Building up to this week’s final round of group qualifying fixtures for the 2012 European Championships, BBC Radio Scotland has produced short audio pastiches daily on their Sportsound programme featuring new interviews with former Scottish national team players along with rebroadcasting some audio caught in the moment after some big matches. Should you care to listen, they have been packaged in a downloadable podcast format here, but if you are only interested in these segments, skip forward closer to the end of each programme to avoid hearing about the load of waffle over Garry O’Connor’s two match ban for diving being rescinded and other daily SPL news bits. There you will find rather blunt words from former Scotland and Rangers captain Barry Ferguson, who between the tears, expresses sincere regret over the actions which led to his dismissal from the national squad, why he never came back once Craig Levein hinted he might be allowed to return, and whether he thinks Walter Smith is a cuddly old man. There is also a stroll down memory lane with former Motherwell and Liverpool striker Ian St. John as he discusses his playing days under legendary manager Bill Shankly as well as his rather uncomfortable relationship with the Scottish Football Association and his time with the national squad. While Ferguson discussed his regrets over no longer playing before the Tartan Army, St. John...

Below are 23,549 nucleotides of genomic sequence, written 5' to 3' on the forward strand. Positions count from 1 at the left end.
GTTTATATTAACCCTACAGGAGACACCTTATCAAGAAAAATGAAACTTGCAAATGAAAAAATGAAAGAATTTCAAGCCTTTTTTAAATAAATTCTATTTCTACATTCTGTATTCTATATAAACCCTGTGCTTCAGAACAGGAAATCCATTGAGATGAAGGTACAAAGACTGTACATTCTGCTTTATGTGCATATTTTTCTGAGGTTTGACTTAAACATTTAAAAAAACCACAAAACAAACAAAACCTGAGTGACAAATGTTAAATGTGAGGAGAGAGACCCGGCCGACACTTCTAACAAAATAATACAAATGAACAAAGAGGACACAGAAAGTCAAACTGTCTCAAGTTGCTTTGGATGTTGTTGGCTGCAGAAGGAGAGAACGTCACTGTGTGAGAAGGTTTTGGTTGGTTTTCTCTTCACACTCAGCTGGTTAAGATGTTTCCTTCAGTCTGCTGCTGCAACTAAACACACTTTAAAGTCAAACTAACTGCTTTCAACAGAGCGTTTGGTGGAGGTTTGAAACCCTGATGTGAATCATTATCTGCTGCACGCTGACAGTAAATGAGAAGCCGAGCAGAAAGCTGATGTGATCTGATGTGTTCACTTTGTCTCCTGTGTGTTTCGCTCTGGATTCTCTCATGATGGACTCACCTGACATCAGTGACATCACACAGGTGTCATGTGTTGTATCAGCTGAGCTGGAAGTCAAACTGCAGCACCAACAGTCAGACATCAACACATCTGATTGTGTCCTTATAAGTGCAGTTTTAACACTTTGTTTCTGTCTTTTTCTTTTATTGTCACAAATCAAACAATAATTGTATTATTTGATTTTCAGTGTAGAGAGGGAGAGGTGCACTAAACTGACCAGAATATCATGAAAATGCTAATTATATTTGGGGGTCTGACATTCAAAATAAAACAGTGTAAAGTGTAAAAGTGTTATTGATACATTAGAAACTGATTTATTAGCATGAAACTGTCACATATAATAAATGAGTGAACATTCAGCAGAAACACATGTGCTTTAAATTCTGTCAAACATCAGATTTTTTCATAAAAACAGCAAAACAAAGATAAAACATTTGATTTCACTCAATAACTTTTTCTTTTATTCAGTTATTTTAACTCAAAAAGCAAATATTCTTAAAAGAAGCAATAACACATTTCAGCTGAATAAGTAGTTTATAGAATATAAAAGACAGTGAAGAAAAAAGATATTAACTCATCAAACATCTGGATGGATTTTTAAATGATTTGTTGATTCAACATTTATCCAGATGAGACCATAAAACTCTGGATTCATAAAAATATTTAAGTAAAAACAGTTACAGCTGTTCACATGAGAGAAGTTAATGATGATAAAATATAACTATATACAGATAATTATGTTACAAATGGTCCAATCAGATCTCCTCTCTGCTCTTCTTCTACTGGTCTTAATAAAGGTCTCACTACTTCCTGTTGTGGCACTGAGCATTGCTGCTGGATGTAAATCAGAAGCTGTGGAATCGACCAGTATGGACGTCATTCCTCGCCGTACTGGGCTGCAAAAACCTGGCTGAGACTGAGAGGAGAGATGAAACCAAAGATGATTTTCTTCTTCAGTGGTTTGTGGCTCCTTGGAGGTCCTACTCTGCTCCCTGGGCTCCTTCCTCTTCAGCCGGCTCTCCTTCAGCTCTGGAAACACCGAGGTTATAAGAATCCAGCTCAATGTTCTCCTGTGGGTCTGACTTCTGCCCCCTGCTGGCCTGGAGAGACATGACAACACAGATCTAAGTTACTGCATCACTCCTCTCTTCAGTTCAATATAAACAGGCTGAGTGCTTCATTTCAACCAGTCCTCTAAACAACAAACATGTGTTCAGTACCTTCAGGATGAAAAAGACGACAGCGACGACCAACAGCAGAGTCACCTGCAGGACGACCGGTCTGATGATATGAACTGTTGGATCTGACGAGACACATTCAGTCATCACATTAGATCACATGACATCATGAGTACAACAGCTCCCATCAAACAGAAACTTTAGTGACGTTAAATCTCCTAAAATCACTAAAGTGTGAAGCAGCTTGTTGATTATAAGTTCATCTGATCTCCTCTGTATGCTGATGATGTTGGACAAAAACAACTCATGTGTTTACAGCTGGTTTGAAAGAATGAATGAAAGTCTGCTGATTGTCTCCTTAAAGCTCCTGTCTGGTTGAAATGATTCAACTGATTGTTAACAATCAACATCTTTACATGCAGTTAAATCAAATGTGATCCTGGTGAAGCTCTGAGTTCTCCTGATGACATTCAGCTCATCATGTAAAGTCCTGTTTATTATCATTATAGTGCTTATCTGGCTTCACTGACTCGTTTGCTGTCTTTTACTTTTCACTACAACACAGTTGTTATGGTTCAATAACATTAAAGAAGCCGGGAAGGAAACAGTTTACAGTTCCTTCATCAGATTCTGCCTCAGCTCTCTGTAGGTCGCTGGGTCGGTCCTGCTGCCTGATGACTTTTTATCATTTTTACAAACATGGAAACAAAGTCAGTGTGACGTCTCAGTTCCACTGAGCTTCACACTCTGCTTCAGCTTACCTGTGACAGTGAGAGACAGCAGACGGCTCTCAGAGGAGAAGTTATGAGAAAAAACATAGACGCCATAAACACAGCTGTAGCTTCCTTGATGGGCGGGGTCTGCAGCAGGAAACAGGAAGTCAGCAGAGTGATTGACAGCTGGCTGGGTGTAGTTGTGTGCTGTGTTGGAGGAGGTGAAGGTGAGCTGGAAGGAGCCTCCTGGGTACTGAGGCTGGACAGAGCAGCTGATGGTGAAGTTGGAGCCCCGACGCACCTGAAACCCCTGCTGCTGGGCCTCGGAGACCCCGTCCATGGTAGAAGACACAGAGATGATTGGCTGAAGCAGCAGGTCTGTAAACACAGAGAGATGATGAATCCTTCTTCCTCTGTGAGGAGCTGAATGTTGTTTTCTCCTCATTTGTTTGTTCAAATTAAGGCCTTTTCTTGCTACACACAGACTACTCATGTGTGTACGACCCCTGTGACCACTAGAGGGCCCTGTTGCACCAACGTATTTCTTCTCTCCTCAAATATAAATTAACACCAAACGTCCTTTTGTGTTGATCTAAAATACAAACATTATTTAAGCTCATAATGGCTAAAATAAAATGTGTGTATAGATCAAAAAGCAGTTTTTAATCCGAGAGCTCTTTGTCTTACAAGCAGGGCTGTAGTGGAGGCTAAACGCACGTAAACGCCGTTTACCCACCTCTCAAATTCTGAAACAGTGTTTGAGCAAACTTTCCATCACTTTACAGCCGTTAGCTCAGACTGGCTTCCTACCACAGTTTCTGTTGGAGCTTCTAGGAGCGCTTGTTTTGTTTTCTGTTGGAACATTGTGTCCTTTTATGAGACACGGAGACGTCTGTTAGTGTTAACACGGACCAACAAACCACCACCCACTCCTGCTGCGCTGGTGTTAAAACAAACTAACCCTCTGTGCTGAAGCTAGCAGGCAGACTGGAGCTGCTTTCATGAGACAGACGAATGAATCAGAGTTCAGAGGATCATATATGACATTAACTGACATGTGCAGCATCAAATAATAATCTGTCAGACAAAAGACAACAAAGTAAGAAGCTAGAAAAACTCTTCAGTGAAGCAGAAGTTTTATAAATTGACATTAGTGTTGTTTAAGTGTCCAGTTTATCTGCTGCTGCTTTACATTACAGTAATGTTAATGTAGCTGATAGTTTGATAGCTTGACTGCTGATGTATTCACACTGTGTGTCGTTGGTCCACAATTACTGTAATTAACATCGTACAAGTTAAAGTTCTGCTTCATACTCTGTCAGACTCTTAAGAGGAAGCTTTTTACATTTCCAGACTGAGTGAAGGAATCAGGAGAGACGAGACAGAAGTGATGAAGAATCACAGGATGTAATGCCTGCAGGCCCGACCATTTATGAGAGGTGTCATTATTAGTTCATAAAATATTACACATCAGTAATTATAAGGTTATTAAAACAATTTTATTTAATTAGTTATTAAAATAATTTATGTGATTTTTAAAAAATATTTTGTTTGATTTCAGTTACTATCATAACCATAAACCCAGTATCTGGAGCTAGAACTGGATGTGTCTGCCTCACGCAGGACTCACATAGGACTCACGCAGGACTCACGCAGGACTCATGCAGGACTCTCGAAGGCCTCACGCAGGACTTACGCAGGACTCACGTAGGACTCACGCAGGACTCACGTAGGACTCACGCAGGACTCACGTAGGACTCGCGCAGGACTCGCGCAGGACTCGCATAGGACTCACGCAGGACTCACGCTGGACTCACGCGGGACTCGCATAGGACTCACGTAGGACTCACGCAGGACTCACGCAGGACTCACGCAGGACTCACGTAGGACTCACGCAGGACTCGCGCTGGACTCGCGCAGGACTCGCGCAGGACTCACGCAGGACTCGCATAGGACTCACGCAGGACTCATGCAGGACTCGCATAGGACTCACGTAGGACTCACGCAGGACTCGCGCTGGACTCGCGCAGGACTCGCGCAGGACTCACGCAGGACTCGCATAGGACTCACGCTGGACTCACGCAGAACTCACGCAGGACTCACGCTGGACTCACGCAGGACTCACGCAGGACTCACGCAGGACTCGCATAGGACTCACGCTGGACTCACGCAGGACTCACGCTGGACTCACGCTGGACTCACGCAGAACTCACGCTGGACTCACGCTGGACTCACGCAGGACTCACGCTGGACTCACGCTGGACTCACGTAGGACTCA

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World Cup Qualification: Scotland is Due